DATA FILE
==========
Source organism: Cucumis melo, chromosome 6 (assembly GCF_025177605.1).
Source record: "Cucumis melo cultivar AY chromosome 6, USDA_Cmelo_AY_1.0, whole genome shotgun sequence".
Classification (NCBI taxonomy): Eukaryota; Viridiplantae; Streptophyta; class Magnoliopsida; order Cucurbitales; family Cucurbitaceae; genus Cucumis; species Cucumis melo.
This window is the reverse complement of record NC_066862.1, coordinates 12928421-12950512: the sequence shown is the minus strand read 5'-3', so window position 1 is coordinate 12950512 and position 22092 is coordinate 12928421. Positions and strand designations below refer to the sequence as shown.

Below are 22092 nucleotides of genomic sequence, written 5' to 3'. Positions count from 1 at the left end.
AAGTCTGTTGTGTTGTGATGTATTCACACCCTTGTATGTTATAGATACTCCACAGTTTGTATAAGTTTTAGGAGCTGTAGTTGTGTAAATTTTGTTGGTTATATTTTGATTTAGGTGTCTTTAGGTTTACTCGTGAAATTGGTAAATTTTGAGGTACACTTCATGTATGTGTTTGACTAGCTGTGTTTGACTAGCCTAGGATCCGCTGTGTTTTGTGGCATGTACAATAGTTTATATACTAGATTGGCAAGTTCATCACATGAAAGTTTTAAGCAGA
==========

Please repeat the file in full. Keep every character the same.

Source organism: Cucumis melo, chromosome 6 (assembly GCF_025177605.1).
Source record: "Cucumis melo cultivar AY chromosome 6, USDA_Cmelo_AY_1.0, whole genome shotgun sequence".
Classification (NCBI taxonomy): Eukaryota; Viridiplantae; Streptophyta; class Magnoliopsida; order Cucurbitales; family Cucurbitaceae; genus Cucumis; species Cucumis melo.
This window is the reverse complement of record NC_066862.1, coordinates 12928421-12950512: the sequence shown is the minus strand read 5'-3', so window position 1 is coordinate 12950512 and position 22092 is coordinate 12928421. Positions and strand designations below refer to the sequence as shown.

Below are 22092 nucleotides of genomic sequence, written 5' to 3'. Positions count from 1 at the left end.
AAGTCTGTTGTGTTGTGATGTATTCACACCCTTGTATGTTATAGATACTCCACAGTTTGTATAAGTTTTAGGAGCTGTAGTTGTGTAAATTTTGTTGGTTATATTTTGATTTAGGTGTCTTTAGGTTTACTCGTGAAATTGGTAAATTTTGAGGTACACTTCATGTATGTGTTTGACTAGCTGTGTTTGACTAGCCTAGGATCCGCTGTGTTTTGTGGCATGTACAATAGTTTATATACTAGATTGGCAAGTTCATCACATGAAAGTTTTAAGCAGA